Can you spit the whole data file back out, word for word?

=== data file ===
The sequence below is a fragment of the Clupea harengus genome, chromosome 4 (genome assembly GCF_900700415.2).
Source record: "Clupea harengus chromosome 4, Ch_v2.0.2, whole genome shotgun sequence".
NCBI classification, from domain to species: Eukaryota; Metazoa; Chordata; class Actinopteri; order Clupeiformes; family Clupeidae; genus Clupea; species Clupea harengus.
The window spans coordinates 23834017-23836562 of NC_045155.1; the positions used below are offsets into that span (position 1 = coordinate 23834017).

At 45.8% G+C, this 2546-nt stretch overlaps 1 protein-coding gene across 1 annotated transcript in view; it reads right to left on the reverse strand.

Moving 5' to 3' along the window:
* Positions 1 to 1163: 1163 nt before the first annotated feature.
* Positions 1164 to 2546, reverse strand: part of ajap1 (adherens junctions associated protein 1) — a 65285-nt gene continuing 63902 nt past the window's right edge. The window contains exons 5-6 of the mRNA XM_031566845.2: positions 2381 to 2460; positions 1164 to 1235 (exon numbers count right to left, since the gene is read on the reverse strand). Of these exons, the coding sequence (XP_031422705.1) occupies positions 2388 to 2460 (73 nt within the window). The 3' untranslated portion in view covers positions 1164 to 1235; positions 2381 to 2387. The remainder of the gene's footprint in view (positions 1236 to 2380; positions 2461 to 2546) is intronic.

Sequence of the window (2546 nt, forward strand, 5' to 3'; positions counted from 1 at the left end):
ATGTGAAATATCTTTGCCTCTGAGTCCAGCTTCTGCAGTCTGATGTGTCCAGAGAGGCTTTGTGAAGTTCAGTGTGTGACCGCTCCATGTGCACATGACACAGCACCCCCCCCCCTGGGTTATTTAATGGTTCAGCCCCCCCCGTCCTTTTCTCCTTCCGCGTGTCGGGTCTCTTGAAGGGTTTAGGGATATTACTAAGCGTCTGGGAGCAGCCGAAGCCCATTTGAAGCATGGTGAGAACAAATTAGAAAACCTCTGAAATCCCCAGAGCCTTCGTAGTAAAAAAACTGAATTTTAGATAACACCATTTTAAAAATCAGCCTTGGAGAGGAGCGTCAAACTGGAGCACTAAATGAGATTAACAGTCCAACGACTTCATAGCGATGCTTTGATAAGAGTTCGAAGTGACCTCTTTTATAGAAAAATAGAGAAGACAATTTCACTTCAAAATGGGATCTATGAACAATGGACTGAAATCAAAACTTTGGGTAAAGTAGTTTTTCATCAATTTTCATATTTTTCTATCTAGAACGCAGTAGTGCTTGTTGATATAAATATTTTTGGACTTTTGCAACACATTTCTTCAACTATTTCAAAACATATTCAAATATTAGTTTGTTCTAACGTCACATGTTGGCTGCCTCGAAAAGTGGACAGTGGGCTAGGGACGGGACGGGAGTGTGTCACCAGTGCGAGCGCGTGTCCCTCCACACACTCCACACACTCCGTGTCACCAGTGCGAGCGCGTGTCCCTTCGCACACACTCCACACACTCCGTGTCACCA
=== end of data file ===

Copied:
The sequence below is a fragment of the Clupea harengus genome, chromosome 4 (genome assembly GCF_900700415.2).
Source record: "Clupea harengus chromosome 4, Ch_v2.0.2, whole genome shotgun sequence".
NCBI classification, from domain to species: Eukaryota; Metazoa; Chordata; class Actinopteri; order Clupeiformes; family Clupeidae; genus Clupea; species Clupea harengus.
The window spans coordinates 23834017-23836562 of NC_045155.1; the positions used below are offsets into that span (position 1 = coordinate 23834017).

At 45.8% G+C, this 2546-nt stretch overlaps 1 protein-coding gene across 1 annotated transcript in view; it reads right to left on the reverse strand.

Moving 5' to 3' along the window:
* Positions 1 to 1163: 1163 nt before the first annotated feature.
* Positions 1164 to 2546, reverse strand: part of ajap1 (adherens junctions associated protein 1) — a 65285-nt gene continuing 63902 nt past the window's right edge. The window contains exons 5-6 of the mRNA XM_031566845.2: positions 2381 to 2460; positions 1164 to 1235 (exon numbers count right to left, since the gene is read on the reverse strand). Of these exons, the coding sequence (XP_031422705.1) occupies positions 2388 to 2460 (73 nt within the window). The 3' untranslated portion in view covers positions 1164 to 1235; positions 2381 to 2387. The remainder of the gene's footprint in view (positions 1236 to 2380; positions 2461 to 2546) is intronic.

Sequence of the window (2546 nt, forward strand, 5' to 3'; positions counted from 1 at the left end):
ATGTGAAATATCTTTGCCTCTGAGTCCAGCTTCTGCAGTCTGATGTGTCCAGAGAGGCTTTGTGAAGTTCAGTGTGTGACCGCTCCATGTGCACATGACACAGCACCCCCCCCCCTGGGTTATTTAATGGTTCAGCCCCCCCCGTCCTTTTCTCCTTCCGCGTGTCGGGTCTCTTGAAGGGTTTAGGGATATTACTAAGCGTCTGGGAGCAGCCGAAGCCCATTTGAAGCATGGTGAGAACAAATTAGAAAACCTCTGAAATCCCCAGAGCCTTCGTAGTAAAAAAACTGAATTTTAGATAACACCATTTTAAAAATCAGCCTTGGAGAGGAGCGTCAAACTGGAGCACTAAATGAGATTAACAGTCCAACGACTTCATAGCGATGCTTTGATAAGAGTTCGAAGTGACCTCTTTTATAGAAAAATAGAGAAGACAATTTCACTTCAAAATGGGATCTATGAACAATGGACTGAAATCAAAACTTTGGGTAAAGTAGTTTTTCATCAATTTTCATATTTTTCTATCTAGAACGCAGTAGTGCTTGTTGATATAAATATTTTTGGACTTTTGCAACACATTTCTTCAACTATTTCAAAACATATTCAAATATTAGTTTGTTCTAACGTCACATGTTGGCTGCCTCGAAAAGTGGACAGTGGGCTAGGGACGGGACGGGAGTGTGTCACCAGTGCGAGCGCGTGTCCCTCCACACACTCCACACACTCCGTGTCACCAGTGCGAGCGCGTGTCCCTTCGCACACACTCCACACACTCCGTGTCACCA